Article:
2017 | rated R | starring Saoirse Ronan, Laurie Metcalf, Lucus Hedges, Beanie Feldstein, Tracy Letts | directed by Greta Gerwig | 1hr 34mins |
Studio Pitch: The directorial debut, and a semi-autobiographical story, of Greta Gerwig
This movie had me at Greta Gerwig. A proven well-spring of talent and wit after co-writing and staring in Frances Ha and Mistress America, Gerwig goes exclusively behind the camera for Lady Bird. It’s a clever, Earthy film that works right alongside those familiar with Gerwig and Noah Baumbach’s work. It presumptively centers around a mother-daughter relationship story but spirals out of that into a fully realized character drama where every little character in Lady Bird’s orbit gets either a satisfying arc or a respectful moment before it’s all over.
I’d be hard pressed to pull numbers on how unique a strained mother-daughter story the likes this movie tells is. Parent-child stories are surprisingly rare anyway, often assumed to be or actually given over to artificial syrupy melodrama. Mother-daughter stories seem more common on TV (This is Us, Better Things, How to Get Away With Murder) but movies seem to lean toward the strained father-son dynamic where the father won’t or can’t show emotions to a son who desperately wants his approval (heck, it’s the B-story in Cloudy with a Chance of Meatballs), but stories of mothers and daughters – while not unheard of are rarer. The prototype being Terms of Endearment extending to Pixar’s Brave. Gerwig doesn’t go for the easy melodrama either, instead infusing it with palpable immediacy and painful honesty. There are things in this movie I won’t be able to relate to, which is exactly the point. Lady Bird is incredibly specific in it’s subject and time period, yet universal in it’s themes.
High school student Lady Bird (a nickname she gave to herself that has more to do with being half bird than it does Lyndon Johnson’s wife) is played by Saoirse Ronan like a combination of Gerwig’s own Mistress America character as a child and Max Fischer from Rushmore. She’s witty, flawed, often selfish, and her ambition wildly exceeds actual talent. Gerwig’s story follows Lady Bird in her final year of high school, negotiating cliques and boys with her best friend (Beanie Feldstein) while trying to get a scholarship to a mystical and sexy New York university and away from the cultural wasteland of Sacramento California. A goal that puts her at odds with her mother (Laurie Metcalf) already juggling a financially strapped house. Gerwig wraps the film in effectively potent teen angst and class envy. Lady Bird is very concerned about the zip code they live in and how she looks to the rich kids. The movie treats post-9/11 2002 like a period piece.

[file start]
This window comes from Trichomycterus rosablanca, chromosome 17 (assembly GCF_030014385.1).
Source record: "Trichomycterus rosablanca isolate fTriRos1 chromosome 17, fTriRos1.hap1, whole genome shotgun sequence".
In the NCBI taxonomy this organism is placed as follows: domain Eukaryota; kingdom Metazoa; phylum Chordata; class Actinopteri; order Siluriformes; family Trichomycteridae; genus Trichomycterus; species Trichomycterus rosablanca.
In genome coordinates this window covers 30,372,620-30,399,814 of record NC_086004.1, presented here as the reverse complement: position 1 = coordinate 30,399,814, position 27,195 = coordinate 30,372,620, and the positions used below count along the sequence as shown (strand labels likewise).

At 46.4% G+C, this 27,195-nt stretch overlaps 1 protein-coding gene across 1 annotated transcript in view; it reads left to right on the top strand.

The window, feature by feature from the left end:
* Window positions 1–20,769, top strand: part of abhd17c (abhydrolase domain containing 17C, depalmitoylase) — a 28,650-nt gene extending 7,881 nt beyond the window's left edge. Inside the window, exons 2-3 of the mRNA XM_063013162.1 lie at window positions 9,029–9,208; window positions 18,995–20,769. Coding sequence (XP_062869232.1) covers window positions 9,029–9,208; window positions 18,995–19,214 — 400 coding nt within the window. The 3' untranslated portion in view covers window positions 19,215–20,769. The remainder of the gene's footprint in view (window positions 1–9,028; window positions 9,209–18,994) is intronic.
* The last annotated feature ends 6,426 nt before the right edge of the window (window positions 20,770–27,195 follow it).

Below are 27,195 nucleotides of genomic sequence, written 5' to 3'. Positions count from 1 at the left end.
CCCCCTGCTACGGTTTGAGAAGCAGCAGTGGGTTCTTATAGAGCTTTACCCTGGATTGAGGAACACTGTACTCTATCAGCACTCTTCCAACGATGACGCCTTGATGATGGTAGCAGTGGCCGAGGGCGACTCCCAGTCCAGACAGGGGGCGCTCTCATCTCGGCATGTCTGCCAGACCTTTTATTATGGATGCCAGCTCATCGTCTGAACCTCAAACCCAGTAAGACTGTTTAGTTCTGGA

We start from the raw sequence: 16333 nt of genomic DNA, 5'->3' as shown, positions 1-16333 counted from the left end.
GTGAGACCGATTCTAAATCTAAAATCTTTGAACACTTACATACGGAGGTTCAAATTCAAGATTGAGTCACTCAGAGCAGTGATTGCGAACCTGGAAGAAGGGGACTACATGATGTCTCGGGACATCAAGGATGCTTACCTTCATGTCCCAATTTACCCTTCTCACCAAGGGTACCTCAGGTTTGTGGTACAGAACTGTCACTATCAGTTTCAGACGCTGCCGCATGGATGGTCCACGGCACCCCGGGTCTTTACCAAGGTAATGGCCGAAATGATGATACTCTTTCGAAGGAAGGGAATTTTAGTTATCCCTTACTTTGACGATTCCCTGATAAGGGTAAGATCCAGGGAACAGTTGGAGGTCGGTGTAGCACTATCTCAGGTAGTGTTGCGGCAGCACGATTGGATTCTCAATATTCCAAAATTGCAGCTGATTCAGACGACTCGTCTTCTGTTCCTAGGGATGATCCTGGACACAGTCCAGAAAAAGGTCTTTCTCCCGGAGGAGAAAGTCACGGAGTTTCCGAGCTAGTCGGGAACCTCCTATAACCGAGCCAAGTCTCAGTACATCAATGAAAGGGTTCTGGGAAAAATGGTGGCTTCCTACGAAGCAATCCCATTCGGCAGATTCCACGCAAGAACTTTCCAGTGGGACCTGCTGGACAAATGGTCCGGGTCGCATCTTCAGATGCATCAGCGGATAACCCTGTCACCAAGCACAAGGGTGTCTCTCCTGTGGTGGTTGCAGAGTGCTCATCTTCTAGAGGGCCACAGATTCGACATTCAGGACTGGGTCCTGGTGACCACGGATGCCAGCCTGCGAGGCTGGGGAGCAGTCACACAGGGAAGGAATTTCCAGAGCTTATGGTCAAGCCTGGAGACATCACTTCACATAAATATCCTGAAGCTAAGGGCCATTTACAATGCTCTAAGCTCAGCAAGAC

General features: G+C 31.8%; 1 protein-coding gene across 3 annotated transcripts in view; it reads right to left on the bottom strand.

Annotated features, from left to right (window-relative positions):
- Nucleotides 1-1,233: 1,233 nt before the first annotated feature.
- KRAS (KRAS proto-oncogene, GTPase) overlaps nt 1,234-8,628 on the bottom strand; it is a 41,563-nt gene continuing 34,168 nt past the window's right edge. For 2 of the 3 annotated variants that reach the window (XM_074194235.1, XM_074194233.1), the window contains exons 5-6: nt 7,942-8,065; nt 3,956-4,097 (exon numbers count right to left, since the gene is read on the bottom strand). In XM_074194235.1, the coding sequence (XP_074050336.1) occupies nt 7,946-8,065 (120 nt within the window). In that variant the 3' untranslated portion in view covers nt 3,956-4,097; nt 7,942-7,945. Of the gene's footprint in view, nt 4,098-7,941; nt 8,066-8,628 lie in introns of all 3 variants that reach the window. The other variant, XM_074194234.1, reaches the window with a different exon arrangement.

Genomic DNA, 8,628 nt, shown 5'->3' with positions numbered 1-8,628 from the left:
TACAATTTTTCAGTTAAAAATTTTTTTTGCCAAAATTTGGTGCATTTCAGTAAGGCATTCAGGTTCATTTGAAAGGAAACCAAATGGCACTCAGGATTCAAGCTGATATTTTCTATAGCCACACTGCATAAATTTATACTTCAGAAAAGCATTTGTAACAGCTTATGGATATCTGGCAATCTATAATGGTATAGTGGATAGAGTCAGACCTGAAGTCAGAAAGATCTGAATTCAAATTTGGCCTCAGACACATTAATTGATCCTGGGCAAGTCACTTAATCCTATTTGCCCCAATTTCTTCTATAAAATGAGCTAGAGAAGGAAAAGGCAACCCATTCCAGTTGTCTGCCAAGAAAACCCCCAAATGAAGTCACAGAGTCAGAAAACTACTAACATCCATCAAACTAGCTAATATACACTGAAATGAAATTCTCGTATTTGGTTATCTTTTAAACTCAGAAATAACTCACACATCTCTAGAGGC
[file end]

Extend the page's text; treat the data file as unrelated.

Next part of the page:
Lady Bird is an actor’s film, less concerned with where the story goes then how it’s characters rationalize the journey there. Gerwig largely steps out of the way, encouraging small subtle performances instead of cinematic tricks. The film is uniformly well acted by all. Ronan is always good, carrying the film all the way here. Metcalf is terrific, playing the weighty parent role usually given to the father/son relationship, a mother who doesn’t know how to communicate with her daughter in any way that doesn’t put her down and now has to deal with that daughter trying to literally escape. The warm heart of the marriage is given to a Tracy Letts (Divorce) who perfectly plays the soft dad in the father/daughter dynamic.
Lady Bird isn’t a revolutionary film by any stretch and it’s a tad too on-the-nose (it’s a call-your-mom movie where a character literally calls their mom), but it creates a fully realized world for itself around Lady Bird, paying those character arcs off in satisfying ways and getting all the mechanics just right in quiet ways. It’s a strong, confident and wonderful debut film for Gerwig.